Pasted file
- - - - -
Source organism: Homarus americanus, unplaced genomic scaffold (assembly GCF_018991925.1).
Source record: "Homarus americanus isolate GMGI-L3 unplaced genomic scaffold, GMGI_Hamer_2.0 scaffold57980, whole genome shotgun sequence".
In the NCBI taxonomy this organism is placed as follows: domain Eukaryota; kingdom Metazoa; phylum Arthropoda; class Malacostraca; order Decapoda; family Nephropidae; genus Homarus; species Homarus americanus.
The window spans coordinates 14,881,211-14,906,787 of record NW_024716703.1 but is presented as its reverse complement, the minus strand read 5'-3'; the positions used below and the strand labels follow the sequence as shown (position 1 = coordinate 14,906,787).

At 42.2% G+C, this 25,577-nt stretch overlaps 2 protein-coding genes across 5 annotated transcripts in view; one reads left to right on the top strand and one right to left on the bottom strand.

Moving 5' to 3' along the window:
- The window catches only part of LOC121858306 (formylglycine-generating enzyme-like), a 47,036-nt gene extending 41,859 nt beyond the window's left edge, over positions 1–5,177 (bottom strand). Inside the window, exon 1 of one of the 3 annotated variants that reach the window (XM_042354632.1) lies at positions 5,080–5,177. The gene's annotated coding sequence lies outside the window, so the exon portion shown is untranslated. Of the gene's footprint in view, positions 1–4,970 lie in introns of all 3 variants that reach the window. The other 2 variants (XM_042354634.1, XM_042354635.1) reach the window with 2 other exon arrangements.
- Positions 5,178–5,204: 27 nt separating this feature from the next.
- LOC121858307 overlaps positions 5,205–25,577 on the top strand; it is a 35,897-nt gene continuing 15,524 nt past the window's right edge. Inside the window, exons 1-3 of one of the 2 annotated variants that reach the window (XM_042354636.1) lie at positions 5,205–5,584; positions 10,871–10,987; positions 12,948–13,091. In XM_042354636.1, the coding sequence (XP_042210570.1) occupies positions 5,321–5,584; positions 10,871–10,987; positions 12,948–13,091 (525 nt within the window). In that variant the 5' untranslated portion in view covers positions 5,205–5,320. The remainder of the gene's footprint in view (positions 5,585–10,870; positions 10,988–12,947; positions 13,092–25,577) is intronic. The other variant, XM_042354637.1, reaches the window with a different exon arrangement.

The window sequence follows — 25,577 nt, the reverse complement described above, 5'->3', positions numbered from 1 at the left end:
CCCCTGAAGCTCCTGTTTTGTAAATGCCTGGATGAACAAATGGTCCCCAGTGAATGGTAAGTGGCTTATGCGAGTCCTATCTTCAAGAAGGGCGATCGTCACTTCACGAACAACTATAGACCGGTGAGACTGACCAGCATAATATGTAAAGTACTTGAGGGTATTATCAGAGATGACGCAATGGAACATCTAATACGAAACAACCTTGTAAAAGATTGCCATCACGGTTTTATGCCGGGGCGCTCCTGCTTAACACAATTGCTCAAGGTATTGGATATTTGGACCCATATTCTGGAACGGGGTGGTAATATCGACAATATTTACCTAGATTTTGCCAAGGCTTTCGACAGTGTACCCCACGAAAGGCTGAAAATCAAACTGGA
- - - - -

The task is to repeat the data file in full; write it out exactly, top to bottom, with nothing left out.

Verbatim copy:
Source organism: Homarus americanus, unplaced genomic scaffold (assembly GCF_018991925.1).
Source record: "Homarus americanus isolate GMGI-L3 unplaced genomic scaffold, GMGI_Hamer_2.0 scaffold57980, whole genome shotgun sequence".
In the NCBI taxonomy this organism is placed as follows: domain Eukaryota; kingdom Metazoa; phylum Arthropoda; class Malacostraca; order Decapoda; family Nephropidae; genus Homarus; species Homarus americanus.
The window spans coordinates 14,881,211-14,906,787 of record NW_024716703.1 but is presented as its reverse complement, the minus strand read 5'-3'; the positions used below and the strand labels follow the sequence as shown (position 1 = coordinate 14,906,787).

At 42.2% G+C, this 25,577-nt stretch overlaps 2 protein-coding genes across 5 annotated transcripts in view; one reads left to right on the top strand and one right to left on the bottom strand.

Moving 5' to 3' along the window:
- The window catches only part of LOC121858306 (formylglycine-generating enzyme-like), a 47,036-nt gene extending 41,859 nt beyond the window's left edge, over positions 1–5,177 (bottom strand). Inside the window, exon 1 of one of the 3 annotated variants that reach the window (XM_042354632.1) lies at positions 5,080–5,177. The gene's annotated coding sequence lies outside the window, so the exon portion shown is untranslated. Of the gene's footprint in view, positions 1–4,970 lie in introns of all 3 variants that reach the window. The other 2 variants (XM_042354634.1, XM_042354635.1) reach the window with 2 other exon arrangements.
- Positions 5,178–5,204: 27 nt separating this feature from the next.
- LOC121858307 overlaps positions 5,205–25,577 on the top strand; it is a 35,897-nt gene continuing 15,524 nt past the window's right edge. Inside the window, exons 1-3 of one of the 2 annotated variants that reach the window (XM_042354636.1) lie at positions 5,205–5,584; positions 10,871–10,987; positions 12,948–13,091. In XM_042354636.1, the coding sequence (XP_042210570.1) occupies positions 5,321–5,584; positions 10,871–10,987; positions 12,948–13,091 (525 nt within the window). In that variant the 5' untranslated portion in view covers positions 5,205–5,320. The remainder of the gene's footprint in view (positions 5,585–10,870; positions 10,988–12,947; positions 13,092–25,577) is intronic. The other variant, XM_042354637.1, reaches the window with a different exon arrangement.

The window sequence follows — 25,577 nt, the reverse complement described above, 5'->3', positions numbered from 1 at the left end:
CCCCTGAAGCTCCTGTTTTGTAAATGCCTGGATGAACAAATGGTCCCCAGTGAATGGTAAGTGGCTTATGCGAGTCCTATCTTCAAGAAGGGCGATCGTCACTTCACGAACAACTATAGACCGGTGAGACTGACCAGCATAATATGTAAAGTACTTGAGGGTATTATCAGAGATGACGCAATGGAACATCTAATACGAAACAACCTTGTAAAAGATTGCCATCACGGTTTTATGCCGGGGCGCTCCTGCTTAACACAATTGCTCAAGGTATTGGATATTTGGACCCATATTCTGGAACGGGGTGGTAATATCGACAATATTTACCTAGATTTTGCCAAGGCTTTCGACAGTGTACCCCACGAAAGGCTGAAAATCAAACTGGA